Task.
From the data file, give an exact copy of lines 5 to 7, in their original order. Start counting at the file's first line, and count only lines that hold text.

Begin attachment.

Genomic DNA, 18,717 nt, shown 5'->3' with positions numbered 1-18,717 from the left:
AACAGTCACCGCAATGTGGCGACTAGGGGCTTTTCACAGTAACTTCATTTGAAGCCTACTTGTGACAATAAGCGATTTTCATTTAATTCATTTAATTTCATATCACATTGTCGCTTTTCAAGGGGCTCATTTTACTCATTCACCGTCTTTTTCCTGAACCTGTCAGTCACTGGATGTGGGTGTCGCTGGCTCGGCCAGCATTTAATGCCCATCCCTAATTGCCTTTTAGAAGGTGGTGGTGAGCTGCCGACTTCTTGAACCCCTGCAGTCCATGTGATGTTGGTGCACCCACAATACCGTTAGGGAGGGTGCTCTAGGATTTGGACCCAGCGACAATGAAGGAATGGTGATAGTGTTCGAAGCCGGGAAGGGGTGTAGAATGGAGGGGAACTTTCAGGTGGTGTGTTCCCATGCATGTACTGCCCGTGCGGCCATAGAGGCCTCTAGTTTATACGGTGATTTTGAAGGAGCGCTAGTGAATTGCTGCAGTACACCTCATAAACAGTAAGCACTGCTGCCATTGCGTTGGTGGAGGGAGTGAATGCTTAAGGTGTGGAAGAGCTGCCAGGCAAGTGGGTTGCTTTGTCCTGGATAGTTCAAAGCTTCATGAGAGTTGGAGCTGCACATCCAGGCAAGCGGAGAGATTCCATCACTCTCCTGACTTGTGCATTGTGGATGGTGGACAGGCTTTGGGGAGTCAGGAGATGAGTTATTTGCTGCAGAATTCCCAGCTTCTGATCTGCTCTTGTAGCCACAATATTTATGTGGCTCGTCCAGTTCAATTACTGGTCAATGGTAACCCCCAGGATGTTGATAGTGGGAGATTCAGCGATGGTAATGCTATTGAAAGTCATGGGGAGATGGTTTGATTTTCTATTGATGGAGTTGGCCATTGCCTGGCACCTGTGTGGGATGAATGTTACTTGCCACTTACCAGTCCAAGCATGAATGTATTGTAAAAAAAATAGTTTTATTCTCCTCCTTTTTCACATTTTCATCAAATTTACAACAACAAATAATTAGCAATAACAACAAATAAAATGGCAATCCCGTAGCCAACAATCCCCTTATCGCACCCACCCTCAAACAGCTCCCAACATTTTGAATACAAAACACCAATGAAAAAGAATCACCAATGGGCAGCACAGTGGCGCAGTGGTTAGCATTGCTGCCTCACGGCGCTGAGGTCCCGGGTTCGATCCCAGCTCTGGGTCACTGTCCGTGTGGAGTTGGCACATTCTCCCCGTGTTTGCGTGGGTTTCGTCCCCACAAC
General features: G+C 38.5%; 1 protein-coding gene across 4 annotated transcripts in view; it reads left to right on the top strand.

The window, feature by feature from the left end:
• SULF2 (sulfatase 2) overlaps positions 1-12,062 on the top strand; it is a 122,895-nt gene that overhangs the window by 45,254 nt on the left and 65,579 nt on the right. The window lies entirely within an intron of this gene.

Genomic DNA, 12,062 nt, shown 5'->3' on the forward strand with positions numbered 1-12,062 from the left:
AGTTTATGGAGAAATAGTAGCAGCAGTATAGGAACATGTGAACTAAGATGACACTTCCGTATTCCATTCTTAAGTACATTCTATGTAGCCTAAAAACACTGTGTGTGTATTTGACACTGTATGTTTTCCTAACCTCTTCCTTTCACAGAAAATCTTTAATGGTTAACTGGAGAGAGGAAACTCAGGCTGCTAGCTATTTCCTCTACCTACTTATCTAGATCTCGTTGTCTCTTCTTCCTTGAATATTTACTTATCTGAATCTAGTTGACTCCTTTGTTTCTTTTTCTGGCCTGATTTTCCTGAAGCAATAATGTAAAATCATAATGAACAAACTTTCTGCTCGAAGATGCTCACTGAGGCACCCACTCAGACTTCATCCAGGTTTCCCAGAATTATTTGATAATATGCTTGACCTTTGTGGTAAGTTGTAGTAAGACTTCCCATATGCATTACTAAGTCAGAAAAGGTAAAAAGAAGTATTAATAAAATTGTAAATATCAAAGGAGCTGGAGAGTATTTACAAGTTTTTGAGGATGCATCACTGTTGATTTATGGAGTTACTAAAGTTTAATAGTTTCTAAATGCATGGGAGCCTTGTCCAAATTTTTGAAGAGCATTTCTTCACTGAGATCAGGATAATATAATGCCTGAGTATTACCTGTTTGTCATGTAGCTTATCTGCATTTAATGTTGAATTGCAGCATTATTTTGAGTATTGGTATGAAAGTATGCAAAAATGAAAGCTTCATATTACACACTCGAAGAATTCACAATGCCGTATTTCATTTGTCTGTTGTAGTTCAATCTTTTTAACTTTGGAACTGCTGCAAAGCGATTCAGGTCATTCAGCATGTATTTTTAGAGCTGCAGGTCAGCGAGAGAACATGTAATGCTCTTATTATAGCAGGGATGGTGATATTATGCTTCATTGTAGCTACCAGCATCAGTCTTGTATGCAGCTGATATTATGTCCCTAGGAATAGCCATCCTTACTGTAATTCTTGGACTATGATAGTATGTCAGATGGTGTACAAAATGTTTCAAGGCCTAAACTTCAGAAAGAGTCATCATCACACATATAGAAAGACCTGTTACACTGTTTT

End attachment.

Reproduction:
• SULF2 (sulfatase 2) overlaps positions 1-12,062 on the top strand; it is a 122,895-nt gene that overhangs the window by 45,254 nt on the left and 65,579 nt on the right. The window lies entirely within an intron of this gene.

Genomic DNA, 12,062 nt, shown 5'->3' on the forward strand with positions numbered 1-12,062 from the left:
AGTTTATGGAGAAATAGTAGCAGCAGTATAGGAACATGTGAACTAAGATGACACTTCCGTATTCCATTCTTAAGTACATTCTATGTAGCCTAAAAACACTGTGTGTGTATTTGACACTGTATGTTTTCCTAACCTCTTCCTTTCACAGAAAATCTTTAATGGTTAACTGGAGAGAGGAAACTCAGGCTGCTAGCTATTTCCTCTACCTACTTATCTAGATCTCGTTGTCTCTTCTTCCTTGAATATTTACTTATCTGAATCTAGTTGACTCCTTTGTTTCTTTTTCTGGCCTGATTTTCCTGAAGCAATAATGTAAAATCATAATGAACAAACTTTCTGCTCGAAGATGCTCACTGAGGCACCCACTCAGACTTCATCCAGGTTTCCCAGAATTATTTGATAATATGCTTGACCTTTGTGGTAAGTTGTAGTAAGACTTCCCATATGCATTACTAAGTCAGAAAAGGTAAAAAGAAGTATTAATAAAATTGTAAATATCAAAGGAGCTGGAGAGTATTTACAAGTTTTTGAGGATGCATCACTGTTGATTTATGGAGTTACTAAAGTTTAATAGTTTCTAAATGCATGGGAGCCTTGTCCAAATTTTTGAAGAGCATTTCTTCACTGAGATCAGGATAATATAATGCCTGAGTATTACCTGTTTGTCATGTAGCTTATCTGCATTTAATGTTGAATTGCAGCATTATTTTGAGTATTGGTATGAAAGTATGCAAAAATGAAAGCTTCATATTACACACTCGAAGAATTCACAATGCCGTATTTCATTTGTCTGTTGTAGTTCAATCTTTTTAACTTTGGAACTGCTGCAAAGCGATTCAGGTCATTCAGCATGTATTTTTAGAGCTGCAGGTCAGCGAGAGAACATGTAATGCTCTTATTATAGCAGGGATGGTGATATTATGCTTCATTGTAGCTACCAGCATCAGTCTTGTATGCAGCTGATATTATGTCCCTAGGAATAGCCATCCTTACTGTAATTCTTGGACTATGATAGTATGTCAGATGGTGTACAAAATGTTTCAAGGCCTAAACTTCAGAAAGAGTCATCATCACACATATAGAAAGACCTGTTACACTGTTTT